New Zealand prime minister becomes second world leader to give birth in office
Human Interest

New Zealand prime minister becomes second world leader to give birth in office

New Zealand prime minister gives birth

New Zealand Prime Minister Jacinda Ardern has given birth to a baby girl, becoming the second world leader to give birth while in office, and the first in almost 30 years. Former Pakistani Prime Minister Benazir Bhutto gave birth to her son Bilawal while campaigning in 1988, and then gave birth to her daughter Bakhtawar in 1990, and said her decision to campaign while pregnant was a direct response to former President Zia ul-Haq, who said she could not participate in politics as a pregnant woman.

Thursday morning, Ardern was admitted to the hospital, and continued to work as she waited for her daughter to arrive, according to a tweet from her partner, Clarke Gayford.

Ardern reportedly arrived at the hospital with Gayford in their own car, and delivered at Auckland City Hospital, and not in a private hospital or suite. After being in labor for about 11 hours, Ardern and Gayford announced the birth on social media, thanking their medical team and expressing their joy over their daughter. Her name has not yet been announced.

Deputy Prime Minister Winston Peters will take over Ardern’s duties as she takes her six weeks of maternity leave, although Ardern said she will continue to consult on major issues and read cabinet papers while she’s gone. After she returns to work, Gaylord will care for their daughter full-time.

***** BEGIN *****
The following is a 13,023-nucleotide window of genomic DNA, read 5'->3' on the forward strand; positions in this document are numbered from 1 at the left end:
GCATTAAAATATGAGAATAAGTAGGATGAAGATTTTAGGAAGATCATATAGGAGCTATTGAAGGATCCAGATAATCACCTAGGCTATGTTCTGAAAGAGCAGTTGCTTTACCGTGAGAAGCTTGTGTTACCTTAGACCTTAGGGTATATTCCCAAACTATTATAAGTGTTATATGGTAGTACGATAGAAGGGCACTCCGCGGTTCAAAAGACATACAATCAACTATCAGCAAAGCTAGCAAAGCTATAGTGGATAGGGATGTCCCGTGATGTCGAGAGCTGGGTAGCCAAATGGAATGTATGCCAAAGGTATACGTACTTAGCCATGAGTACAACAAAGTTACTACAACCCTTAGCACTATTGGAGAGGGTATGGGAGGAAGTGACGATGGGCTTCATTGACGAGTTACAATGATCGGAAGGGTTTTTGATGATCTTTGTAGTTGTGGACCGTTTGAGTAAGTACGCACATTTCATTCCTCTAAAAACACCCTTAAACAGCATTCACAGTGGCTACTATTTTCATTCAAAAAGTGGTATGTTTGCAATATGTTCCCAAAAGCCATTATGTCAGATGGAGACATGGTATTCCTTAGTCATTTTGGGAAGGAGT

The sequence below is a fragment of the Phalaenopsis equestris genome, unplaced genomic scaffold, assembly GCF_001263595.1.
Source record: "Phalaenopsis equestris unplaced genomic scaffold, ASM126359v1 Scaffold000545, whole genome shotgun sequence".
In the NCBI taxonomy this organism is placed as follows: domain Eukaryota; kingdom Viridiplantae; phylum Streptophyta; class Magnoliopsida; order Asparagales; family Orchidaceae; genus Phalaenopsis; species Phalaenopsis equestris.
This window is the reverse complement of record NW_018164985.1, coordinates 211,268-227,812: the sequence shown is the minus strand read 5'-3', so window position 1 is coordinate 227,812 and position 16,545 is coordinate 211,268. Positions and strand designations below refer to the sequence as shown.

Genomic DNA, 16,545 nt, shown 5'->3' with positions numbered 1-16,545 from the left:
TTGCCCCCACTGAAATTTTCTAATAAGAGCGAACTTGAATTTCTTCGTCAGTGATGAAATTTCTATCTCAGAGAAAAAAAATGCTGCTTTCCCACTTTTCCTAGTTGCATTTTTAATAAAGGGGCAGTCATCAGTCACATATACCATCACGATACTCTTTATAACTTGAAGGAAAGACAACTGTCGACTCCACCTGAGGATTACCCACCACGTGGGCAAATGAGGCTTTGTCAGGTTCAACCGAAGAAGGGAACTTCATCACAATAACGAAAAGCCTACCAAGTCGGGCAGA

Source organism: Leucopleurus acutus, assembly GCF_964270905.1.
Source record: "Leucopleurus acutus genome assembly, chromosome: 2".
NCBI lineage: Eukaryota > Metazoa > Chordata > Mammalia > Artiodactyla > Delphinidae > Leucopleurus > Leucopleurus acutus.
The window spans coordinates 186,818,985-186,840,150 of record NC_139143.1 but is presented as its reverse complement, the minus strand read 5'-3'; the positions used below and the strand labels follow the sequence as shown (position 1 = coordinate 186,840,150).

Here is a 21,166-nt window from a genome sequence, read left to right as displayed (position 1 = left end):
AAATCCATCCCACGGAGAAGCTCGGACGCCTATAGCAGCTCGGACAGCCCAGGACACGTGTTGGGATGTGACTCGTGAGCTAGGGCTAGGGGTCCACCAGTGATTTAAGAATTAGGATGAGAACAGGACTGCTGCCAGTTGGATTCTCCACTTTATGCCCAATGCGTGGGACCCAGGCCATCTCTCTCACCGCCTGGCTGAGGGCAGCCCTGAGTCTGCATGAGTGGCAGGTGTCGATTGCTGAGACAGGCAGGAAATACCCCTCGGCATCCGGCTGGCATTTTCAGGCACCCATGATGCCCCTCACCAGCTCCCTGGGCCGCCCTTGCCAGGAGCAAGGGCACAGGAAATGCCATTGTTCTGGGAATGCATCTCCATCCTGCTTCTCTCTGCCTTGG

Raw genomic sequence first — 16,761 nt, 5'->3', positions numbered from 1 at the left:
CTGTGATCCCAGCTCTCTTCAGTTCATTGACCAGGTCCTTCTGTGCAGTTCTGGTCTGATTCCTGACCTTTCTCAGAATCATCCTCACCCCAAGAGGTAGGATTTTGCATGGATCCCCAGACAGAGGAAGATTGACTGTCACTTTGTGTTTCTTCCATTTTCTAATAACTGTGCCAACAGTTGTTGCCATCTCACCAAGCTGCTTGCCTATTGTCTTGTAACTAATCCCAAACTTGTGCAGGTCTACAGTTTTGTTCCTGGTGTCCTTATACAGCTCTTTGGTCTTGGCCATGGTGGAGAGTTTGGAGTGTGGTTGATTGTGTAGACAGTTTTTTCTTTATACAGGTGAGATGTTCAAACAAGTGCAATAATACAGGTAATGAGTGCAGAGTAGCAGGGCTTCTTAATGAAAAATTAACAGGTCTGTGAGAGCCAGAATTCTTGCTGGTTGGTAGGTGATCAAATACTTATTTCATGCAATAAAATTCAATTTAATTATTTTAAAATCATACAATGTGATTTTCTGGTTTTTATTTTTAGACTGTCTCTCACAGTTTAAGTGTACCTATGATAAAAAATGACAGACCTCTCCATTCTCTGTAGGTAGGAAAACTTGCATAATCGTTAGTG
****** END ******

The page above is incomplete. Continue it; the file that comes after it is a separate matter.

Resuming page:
New Zealand Prime Minister Jacinda Ardern

Prime Minister Jacinda Ardern made international headlines when she arrived for a dinner at Buckingham Palace pregnant and wearing a traditional Māori cloak.

Ardern announced in January that she was pregnant after being elected in October. When asked about the pregnancy and her job as prime minister in an interview with Radio New Zealand, she responded, “I am not the first woman to multitask. I am not the first woman to work and have a baby; there are many women who have done this before.” And while many women have gone on to have high-powered, successful careers while pregnant and parenting, Ardern’s pregnancy and birth is still notable and unique.

Congratulations for the happy couple quickly poured in:

 

 

 

 

 

 

 

 

 

New Zealand’s Ardern, and Pakistan’s Bhutto before her, show that motherhood does not hold women back. The abortion industry spreads the message that children will prevent women from getting an education or working in a career that they love, but this is a falsehood. Women need and deserve our support and help. They don’t need to make a terrible choice between motherhood and accomplishing their goals. Women are strong enough to do both.

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